The little independent pharmacies that could (with a little help)
With all that booming going on in Williston and the surrounding Bakken region, it’s enough to give everyone a tension headache. Good thing you can pop into the Walmart pharmacy for some relief.
What’s that? No Walmart pharmacy? OK, fine, a Walgreens will do just fine. None of those either?
Turns out that all the oil activity in the Bakken region—and strong overall growth across the state—has been a boon to independent pharmacies, running against the nationwide trend of pharmacy growth mostly among pharmacy chains and supermarket and mass merchant locations like Walmart. In 2007, North Dakota had 80 pharmacies; by 2013, that number had almost doubled to 151 pharmacies, according to the National Community Pharmacists Association, which publishes an annual digest of pharmacy statistics.
But the truly notable part of this pharmacy growth in North Dakota is that it came entirely from independent pharmacies (see chart). The number of pharmacy chain stores dropped by one over this period, and there are no supermarket or mass merchant pharmacies to speak of in the state—in any year. Meanwhile, the number of independent pharmacies grew by almost 150 percent.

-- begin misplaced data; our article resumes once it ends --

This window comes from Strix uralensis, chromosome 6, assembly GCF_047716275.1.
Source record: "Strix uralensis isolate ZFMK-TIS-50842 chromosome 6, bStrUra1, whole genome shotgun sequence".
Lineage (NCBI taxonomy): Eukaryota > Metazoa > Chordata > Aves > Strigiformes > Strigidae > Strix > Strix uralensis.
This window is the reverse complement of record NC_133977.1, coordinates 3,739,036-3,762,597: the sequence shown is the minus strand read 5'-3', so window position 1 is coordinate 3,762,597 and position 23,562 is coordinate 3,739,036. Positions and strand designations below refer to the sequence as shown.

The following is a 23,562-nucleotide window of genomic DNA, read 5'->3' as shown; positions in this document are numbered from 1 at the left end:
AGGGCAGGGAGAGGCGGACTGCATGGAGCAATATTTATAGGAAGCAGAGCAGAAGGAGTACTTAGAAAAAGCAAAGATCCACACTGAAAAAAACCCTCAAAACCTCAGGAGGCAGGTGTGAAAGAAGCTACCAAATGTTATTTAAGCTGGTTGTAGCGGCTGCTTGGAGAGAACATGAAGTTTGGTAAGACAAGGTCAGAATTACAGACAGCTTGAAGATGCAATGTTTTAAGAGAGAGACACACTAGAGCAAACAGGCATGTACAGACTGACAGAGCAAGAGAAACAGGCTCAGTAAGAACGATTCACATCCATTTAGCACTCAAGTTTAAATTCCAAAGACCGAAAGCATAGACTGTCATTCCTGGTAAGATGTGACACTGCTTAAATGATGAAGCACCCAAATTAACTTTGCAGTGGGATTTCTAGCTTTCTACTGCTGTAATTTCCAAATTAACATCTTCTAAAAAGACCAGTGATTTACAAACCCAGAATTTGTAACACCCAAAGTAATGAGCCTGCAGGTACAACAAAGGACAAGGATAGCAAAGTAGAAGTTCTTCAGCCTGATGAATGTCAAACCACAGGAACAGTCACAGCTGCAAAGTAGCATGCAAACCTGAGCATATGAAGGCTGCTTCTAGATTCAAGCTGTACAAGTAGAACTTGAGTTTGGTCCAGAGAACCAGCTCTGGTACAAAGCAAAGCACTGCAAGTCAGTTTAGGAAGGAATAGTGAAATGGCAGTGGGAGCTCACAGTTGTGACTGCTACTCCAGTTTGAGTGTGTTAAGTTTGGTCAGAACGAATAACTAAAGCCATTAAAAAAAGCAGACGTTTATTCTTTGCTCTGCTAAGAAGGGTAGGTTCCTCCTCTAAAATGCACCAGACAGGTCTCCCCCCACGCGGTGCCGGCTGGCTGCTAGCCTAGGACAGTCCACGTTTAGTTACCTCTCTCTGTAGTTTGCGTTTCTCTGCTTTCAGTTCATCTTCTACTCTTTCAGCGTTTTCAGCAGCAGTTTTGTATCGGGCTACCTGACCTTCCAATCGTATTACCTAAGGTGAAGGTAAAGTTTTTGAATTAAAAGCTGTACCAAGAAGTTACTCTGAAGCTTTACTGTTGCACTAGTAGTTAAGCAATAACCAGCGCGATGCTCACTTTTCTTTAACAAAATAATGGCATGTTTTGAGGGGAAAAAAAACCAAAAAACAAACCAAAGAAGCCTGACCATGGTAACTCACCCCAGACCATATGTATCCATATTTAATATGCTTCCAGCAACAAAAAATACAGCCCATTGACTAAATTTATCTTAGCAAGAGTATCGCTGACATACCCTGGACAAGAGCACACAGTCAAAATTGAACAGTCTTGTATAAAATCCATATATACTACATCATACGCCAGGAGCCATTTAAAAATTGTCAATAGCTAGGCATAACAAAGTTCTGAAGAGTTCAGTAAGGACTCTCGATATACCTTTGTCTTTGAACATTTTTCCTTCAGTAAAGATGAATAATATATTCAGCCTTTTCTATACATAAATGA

This seeming economic anomaly is, in fact, born from “a 40-year-old law [that] tilts heavily toward independent community pharmacies,” according to the NCPA, in email correspondence. In 1964, the state passed a law requiring that majority ownership of a pharmacy be by a licensed pharmacist. Existing chain stores were grandfathered in, but the NCPA noted that “this law prevents national chains from moving in” and has withstood referendums and legal challenges. “So the natural rush of chain pharmacies like CVS and Walgreens that usually accompanies a job surge hasn’t occurred.”